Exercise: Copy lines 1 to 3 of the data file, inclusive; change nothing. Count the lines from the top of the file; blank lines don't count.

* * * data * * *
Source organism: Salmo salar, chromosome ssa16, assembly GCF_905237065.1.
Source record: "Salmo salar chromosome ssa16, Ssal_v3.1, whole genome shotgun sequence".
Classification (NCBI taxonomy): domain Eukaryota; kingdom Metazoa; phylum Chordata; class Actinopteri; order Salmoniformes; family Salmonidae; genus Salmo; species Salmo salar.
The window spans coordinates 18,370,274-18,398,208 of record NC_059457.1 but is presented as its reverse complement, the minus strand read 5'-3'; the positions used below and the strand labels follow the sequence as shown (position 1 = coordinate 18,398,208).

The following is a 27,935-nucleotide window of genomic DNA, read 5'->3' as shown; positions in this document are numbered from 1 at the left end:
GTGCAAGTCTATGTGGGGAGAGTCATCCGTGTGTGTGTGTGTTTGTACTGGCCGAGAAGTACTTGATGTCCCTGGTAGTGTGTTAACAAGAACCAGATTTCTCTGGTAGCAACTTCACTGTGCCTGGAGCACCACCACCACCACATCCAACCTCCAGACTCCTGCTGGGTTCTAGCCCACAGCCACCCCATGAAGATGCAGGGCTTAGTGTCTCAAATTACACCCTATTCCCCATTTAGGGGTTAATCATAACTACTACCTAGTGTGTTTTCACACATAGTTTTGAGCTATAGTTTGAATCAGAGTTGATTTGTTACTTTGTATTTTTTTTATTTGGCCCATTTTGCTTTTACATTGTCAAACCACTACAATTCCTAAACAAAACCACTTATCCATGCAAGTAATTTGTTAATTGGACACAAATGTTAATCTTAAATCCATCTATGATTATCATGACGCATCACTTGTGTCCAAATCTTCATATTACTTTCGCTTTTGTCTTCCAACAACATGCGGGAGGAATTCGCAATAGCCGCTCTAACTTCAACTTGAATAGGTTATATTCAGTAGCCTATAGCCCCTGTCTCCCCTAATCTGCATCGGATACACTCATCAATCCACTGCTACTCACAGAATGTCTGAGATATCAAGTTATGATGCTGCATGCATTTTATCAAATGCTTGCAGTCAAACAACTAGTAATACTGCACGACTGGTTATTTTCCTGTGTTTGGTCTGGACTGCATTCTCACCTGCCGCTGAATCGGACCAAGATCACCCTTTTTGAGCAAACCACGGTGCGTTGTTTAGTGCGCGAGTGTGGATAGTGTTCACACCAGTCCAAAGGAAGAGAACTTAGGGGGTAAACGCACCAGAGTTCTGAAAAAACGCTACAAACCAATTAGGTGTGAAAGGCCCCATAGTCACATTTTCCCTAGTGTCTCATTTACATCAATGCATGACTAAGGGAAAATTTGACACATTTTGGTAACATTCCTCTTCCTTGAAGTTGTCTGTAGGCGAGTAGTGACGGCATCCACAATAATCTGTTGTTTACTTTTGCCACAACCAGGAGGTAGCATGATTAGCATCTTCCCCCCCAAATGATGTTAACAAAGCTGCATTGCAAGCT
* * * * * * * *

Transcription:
Source organism: Salmo salar, chromosome ssa16, assembly GCF_905237065.1.
Source record: "Salmo salar chromosome ssa16, Ssal_v3.1, whole genome shotgun sequence".
Classification (NCBI taxonomy): domain Eukaryota; kingdom Metazoa; phylum Chordata; class Actinopteri; order Salmoniformes; family Salmonidae; genus Salmo; species Salmo salar.